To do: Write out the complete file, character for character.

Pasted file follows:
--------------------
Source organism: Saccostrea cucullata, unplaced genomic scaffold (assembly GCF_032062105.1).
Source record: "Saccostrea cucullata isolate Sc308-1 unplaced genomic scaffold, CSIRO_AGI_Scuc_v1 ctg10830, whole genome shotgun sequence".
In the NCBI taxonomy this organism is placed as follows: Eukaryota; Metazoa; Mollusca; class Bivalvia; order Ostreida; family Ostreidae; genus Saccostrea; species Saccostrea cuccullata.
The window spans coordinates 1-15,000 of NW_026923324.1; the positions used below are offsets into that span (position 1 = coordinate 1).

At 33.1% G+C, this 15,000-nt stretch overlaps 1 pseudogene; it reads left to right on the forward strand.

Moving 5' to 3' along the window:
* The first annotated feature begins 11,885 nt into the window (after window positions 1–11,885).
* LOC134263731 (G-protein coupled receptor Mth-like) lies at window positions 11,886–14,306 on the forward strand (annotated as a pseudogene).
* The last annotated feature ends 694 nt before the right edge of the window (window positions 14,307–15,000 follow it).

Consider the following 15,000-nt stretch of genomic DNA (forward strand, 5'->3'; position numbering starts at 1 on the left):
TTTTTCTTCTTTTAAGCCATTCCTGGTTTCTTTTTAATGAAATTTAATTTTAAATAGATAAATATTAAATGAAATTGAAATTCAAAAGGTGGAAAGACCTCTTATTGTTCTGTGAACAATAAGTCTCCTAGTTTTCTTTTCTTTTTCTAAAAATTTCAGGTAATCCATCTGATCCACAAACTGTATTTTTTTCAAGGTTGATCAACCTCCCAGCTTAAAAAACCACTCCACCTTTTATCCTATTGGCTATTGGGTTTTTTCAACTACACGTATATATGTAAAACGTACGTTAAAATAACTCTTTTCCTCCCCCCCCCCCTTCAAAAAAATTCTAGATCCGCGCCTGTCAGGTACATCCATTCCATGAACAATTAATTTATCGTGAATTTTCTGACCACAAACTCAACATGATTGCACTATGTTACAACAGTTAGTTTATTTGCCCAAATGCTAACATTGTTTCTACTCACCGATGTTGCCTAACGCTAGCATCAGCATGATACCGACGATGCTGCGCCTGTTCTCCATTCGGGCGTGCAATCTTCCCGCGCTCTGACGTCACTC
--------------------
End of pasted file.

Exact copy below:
Source organism: Saccostrea cucullata, unplaced genomic scaffold (assembly GCF_032062105.1).
Source record: "Saccostrea cucullata isolate Sc308-1 unplaced genomic scaffold, CSIRO_AGI_Scuc_v1 ctg10830, whole genome shotgun sequence".
In the NCBI taxonomy this organism is placed as follows: Eukaryota; Metazoa; Mollusca; class Bivalvia; order Ostreida; family Ostreidae; genus Saccostrea; species Saccostrea cuccullata.
The window spans coordinates 1-15,000 of NW_026923324.1; the positions used below are offsets into that span (position 1 = coordinate 1).

At 33.1% G+C, this 15,000-nt stretch overlaps 1 pseudogene; it reads left to right on the forward strand.

Moving 5' to 3' along the window:
* The first annotated feature begins 11,885 nt into the window (after window positions 1–11,885).
* LOC134263731 (G-protein coupled receptor Mth-like) lies at window positions 11,886–14,306 on the forward strand (annotated as a pseudogene).
* The last annotated feature ends 694 nt before the right edge of the window (window positions 14,307–15,000 follow it).

Consider the following 15,000-nt stretch of genomic DNA (forward strand, 5'->3'; position numbering starts at 1 on the left):
TTTTTCTTCTTTTAAGCCATTCCTGGTTTCTTTTTAATGAAATTTAATTTTAAATAGATAAATATTAAATGAAATTGAAATTCAAAAGGTGGAAAGACCTCTTATTGTTCTGTGAACAATAAGTCTCCTAGTTTTCTTTTCTTTTTCTAAAAATTTCAGGTAATCCATCTGATCCACAAACTGTATTTTTTTCAAGGTTGATCAACCTCCCAGCTTAAAAAACCACTCCACCTTTTATCCTATTGGCTATTGGGTTTTTTCAACTACACGTATATATGTAAAACGTACGTTAAAATAACTCTTTTCCTCCCCCCCCCCCTTCAAAAAAATTCTAGATCCGCGCCTGTCAGGTACATCCATTCCATGAACAATTAATTTATCGTGAATTTTCTGACCACAAACTCAACATGATTGCACTATGTTACAACAGTTAGTTTATTTGCCCAAATGCTAACATTGTTTCTACTCACCGATGTTGCCTAACGCTAGCATCAGCATGATACCGACGATGCTGCGCCTGTTCTCCATTCGGGCGTGCAATCTTCCCGCGCTCTGACGTCACTC